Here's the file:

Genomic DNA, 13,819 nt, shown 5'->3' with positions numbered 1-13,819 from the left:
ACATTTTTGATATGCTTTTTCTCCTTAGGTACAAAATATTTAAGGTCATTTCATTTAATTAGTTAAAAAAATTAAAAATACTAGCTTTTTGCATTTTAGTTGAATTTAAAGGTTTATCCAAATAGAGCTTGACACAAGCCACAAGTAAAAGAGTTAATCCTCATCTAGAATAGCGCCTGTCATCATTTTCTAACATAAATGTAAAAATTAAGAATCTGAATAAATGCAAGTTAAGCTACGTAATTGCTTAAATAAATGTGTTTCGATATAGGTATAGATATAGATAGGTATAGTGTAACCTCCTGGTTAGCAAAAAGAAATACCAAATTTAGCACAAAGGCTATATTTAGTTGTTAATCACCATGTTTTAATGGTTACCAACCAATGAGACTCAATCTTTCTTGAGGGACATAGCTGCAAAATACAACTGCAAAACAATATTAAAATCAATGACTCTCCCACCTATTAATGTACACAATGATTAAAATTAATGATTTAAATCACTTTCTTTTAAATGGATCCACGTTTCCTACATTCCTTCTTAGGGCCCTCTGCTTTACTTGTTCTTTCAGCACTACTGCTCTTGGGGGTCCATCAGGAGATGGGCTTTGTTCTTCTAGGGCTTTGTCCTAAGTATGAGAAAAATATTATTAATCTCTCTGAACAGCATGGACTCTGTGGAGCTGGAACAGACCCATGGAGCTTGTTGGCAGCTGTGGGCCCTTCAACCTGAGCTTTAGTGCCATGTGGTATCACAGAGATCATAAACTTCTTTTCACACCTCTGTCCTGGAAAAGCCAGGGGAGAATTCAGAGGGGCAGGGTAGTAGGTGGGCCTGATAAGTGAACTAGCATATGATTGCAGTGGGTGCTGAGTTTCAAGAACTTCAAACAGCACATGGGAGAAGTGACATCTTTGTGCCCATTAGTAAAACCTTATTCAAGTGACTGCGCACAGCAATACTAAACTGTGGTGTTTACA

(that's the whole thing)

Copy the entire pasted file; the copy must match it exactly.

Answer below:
Genomic DNA, 13,819 nt, shown 5'->3' with positions numbered 1-13,819 from the left:
ACATTTTTGATATGCTTTTTCTCCTTAGGTACAAAATATTTAAGGTCATTTCATTTAATTAGTTAAAAAAATTAAAAATACTAGCTTTTTGCATTTTAGTTGAATTTAAAGGTTTATCCAAATAGAGCTTGACACAAGCCACAAGTAAAAGAGTTAATCCTCATCTAGAATAGCGCCTGTCATCATTTTCTAACATAAATGTAAAAATTAAGAATCTGAATAAATGCAAGTTAAGCTACGTAATTGCTTAAATAAATGTGTTTCGATATAGGTATAGATATAGATAGGTATAGTGTAACCTCCTGGTTAGCAAAAAGAAATACCAAATTTAGCACAAAGGCTATATTTAGTTGTTAATCACCATGTTTTAATGGTTACCAACCAATGAGACTCAATCTTTCTTGAGGGACATAGCTGCAAAATACAACTGCAAAACAATATTAAAATCAATGACTCTCCCACCTATTAATGTACACAATGATTAAAATTAATGATTTAAATCACTTTCTTTTAAATGGATCCACGTTTCCTACATTCCTTCTTAGGGCCCTCTGCTTTACTTGTTCTTTCAGCACTACTGCTCTTGGGGGTCCATCAGGAGATGGGCTTTGTTCTTCTAGGGCTTTGTCCTAAGTATGAGAAAAATATTATTAATCTCTCTGAACAGCATGGACTCTGTGGAGCTGGAACAGACCCATGGAGCTTGTTGGCAGCTGTGGGCCCTTCAACCTGAGCTTTAGTGCCATGTGGTATCACAGAGATCATAAACTTCTTTTCACACCTCTGTCCTGGAAAAGCCAGGGGAGAATTCAGAGGGGCAGGGTAGTAGGTGGGCCTGATAAGTGAACTAGCATATGATTGCAGTGGGTGCTGAGTTTCAAGAACTTCAAACAGCACATGGGAGAAGTGACATCTTTGTGCCCATTAGTAAAACCTTATTCAAGTGACTGCGCACAGCAATACTAAACTGTGGTGTTTACA